Secondly, even though all operating systems have some form of command line interface or another, some hide it better than others. Windows and OS X users may never need to use the Command Prompt or Terminal, but you can bet your ass that using the Linux Terminal is almost a daily occurrence. And the Terminal takes no prisoners. It will make you cry, will make your life miserable and alienate your friends and family. Okay, I’m being overly dramatic, but it is true that the Terminal is not the most user-friendly thing out there.
And this brings us to the very steep learning curve newcomers to Linux face. Sure, on a surface the GUI seems easy to navigate, but troubleshooting many problems can be a real pain. Your best bet when it comes to troubleshooting is to ask your distribution’s community, but even then the results are not guaranteed.
Thankfully, compatibility with Windows programs is getting better and better thanks to a program called Wine, which translates Windows calls to calls that Linux can understand, albeit with a small penalty hit. You can check the degree of compatibility with your applications here. I want to make a small note here: despite what many websites claim, Wine is not “an easy way to use Windows programs on Linux”. It still requires a lot of fiddling with a slew of setting in order to get many programs to run.
Should you get the latest operating system or stick with a previous version?
Having an operating system with the latest bells and whistles is all well and good, and if you can, this is the route you should definitely take. For some of you, however, this isn’t the case. You may need to run old legacy applications that are fundamental for your workflow and that aren’t compatible with newer versions of your operating system of choice, or may not like the default privacy settings of the latest operating system (I’m looking at you, Windows 10). Running an older OS isn’t something you should exclude and there are plenty of good reasons to. Fortunately, both Microsoft and Apple offer some kind of support for their previous operating systems.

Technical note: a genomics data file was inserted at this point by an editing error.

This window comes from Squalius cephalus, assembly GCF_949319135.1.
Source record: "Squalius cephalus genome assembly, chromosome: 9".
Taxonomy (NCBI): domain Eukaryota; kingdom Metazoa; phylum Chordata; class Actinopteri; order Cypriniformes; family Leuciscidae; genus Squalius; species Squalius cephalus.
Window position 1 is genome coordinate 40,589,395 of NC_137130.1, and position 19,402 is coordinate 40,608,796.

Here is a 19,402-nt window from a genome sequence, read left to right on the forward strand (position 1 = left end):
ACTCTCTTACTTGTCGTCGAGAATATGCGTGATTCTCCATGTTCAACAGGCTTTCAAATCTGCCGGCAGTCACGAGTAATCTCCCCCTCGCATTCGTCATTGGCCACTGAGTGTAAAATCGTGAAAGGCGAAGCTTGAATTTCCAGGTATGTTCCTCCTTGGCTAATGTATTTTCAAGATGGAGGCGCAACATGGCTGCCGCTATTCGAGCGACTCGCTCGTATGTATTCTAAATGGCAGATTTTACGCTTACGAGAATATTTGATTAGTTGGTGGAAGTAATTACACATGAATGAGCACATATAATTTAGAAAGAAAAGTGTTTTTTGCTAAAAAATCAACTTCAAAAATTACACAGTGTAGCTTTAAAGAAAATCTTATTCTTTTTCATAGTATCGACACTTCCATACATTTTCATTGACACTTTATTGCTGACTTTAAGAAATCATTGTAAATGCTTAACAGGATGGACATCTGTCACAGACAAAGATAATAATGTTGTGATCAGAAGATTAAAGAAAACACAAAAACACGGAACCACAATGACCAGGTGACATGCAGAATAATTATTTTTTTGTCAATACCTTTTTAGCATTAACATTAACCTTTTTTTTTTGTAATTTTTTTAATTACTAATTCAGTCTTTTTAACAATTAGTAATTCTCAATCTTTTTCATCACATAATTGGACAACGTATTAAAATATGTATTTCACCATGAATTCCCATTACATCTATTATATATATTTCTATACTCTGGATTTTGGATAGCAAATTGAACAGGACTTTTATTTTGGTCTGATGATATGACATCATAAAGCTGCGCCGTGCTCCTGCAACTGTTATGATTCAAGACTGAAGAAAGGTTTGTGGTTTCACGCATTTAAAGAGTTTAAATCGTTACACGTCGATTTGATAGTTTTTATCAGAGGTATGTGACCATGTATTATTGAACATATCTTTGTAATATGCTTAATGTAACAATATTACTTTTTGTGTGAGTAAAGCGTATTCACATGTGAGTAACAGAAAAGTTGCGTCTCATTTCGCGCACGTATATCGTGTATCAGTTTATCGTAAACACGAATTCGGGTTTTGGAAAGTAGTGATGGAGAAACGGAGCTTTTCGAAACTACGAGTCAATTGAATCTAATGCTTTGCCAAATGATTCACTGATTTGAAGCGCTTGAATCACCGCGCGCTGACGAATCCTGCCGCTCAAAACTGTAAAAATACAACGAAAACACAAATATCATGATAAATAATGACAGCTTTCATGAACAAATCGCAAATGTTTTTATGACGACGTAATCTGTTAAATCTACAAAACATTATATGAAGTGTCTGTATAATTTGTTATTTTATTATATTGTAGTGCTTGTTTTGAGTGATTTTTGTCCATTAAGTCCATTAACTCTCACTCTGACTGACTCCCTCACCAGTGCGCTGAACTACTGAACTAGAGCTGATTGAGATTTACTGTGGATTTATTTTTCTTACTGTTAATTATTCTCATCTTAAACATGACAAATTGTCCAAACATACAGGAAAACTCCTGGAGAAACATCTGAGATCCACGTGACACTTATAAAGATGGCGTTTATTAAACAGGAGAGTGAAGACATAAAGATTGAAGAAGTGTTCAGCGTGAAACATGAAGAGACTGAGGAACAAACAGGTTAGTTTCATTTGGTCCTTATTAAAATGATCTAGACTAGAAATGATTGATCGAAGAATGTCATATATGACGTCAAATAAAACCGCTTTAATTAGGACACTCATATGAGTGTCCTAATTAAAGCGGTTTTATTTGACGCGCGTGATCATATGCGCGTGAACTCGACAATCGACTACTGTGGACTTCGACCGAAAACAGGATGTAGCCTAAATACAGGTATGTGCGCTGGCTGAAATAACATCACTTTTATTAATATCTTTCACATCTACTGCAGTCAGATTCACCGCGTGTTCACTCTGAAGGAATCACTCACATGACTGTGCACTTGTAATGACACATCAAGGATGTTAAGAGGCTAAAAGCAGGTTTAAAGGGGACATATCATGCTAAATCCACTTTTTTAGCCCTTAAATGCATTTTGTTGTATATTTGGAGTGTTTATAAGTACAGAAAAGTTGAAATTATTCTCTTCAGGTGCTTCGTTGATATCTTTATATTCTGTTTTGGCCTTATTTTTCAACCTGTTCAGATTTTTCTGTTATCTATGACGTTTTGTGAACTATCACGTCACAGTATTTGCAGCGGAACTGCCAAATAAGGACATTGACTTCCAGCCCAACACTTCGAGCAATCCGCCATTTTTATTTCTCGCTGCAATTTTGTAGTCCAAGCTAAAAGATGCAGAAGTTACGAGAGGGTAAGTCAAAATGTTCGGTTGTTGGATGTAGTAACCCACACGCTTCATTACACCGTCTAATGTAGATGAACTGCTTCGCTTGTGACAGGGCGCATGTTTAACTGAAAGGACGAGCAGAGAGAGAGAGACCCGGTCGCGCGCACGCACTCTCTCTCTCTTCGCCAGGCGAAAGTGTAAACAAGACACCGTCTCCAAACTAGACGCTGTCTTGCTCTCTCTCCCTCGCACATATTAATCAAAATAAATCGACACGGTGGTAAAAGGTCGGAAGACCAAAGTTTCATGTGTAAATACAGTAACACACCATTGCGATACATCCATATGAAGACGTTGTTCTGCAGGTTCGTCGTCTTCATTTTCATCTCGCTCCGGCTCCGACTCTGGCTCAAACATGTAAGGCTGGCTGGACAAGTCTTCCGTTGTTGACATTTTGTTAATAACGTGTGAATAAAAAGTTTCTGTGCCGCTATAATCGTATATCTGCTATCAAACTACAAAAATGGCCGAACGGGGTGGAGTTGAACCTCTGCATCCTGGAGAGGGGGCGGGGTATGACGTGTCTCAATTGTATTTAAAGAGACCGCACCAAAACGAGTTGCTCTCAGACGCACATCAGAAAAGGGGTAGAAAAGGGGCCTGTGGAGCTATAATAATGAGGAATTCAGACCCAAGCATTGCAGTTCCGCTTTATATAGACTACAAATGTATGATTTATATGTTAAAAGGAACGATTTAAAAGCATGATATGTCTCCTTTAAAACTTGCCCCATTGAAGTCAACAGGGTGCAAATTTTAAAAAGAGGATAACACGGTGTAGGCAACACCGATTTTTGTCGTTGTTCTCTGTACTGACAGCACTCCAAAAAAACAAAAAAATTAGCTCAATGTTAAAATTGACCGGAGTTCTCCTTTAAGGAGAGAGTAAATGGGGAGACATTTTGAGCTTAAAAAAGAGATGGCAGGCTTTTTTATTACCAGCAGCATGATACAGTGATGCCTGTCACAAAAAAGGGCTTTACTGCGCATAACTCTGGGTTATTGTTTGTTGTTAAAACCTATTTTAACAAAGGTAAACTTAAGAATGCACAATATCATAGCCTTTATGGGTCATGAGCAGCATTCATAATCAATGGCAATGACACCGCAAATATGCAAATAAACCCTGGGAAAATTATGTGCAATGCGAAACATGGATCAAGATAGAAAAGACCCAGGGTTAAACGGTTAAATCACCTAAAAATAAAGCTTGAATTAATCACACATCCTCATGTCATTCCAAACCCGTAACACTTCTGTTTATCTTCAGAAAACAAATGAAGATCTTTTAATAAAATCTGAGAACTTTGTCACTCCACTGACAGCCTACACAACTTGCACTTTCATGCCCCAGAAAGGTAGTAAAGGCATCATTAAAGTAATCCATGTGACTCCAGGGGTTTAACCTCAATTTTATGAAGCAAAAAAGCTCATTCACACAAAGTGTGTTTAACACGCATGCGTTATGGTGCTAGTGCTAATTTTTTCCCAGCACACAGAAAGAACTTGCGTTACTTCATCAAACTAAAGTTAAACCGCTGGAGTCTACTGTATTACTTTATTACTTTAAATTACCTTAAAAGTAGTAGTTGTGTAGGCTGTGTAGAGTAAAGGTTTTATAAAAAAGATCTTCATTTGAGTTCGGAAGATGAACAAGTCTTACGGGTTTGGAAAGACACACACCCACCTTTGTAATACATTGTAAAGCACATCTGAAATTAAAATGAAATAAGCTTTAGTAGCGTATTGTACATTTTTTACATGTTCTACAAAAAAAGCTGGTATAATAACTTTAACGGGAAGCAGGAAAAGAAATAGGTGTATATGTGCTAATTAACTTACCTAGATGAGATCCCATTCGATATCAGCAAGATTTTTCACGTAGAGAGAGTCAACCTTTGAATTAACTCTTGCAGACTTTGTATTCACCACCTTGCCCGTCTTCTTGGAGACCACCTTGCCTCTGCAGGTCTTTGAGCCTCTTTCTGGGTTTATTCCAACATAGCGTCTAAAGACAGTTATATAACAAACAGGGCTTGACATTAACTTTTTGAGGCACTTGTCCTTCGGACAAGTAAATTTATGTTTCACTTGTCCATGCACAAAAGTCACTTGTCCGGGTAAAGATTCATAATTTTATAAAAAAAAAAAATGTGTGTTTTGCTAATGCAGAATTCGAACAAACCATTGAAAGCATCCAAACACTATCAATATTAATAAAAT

Windows’ life cycle distinguishes between two types of support. Mainstream support lasts for 5 years since the original release of that particular version. During this period, the operating system’s update will include security updates, new features, and complimentary support (i.e., phone or online support by Microsoft itself). Extended support lasts for the 5 years following the end of mainstream support. During this period, the operating system will only receive security updates. Things are a bit different for Enterprise customers, but the requirements for qualifying as an Enterprise customers are very strict and they need to pay a premium for the privilege.
Apple only releases updates for the two latest versions of macOS. Customers running (as of September 2016) Mavericks or older versions will not receive any updates.
In the Linux world, things vary wildly. Some distributions, like Debian and those based on Debian, strive for reliability and will only release updates if they’re sure the will not introduce issues. As a result, major updates for Debian are only released once every three years or so. Others, like Slackware, try to give their users the latest features as soon as they’re available. Distributions like these are known as rolling releases and have no traditional versions to speak of.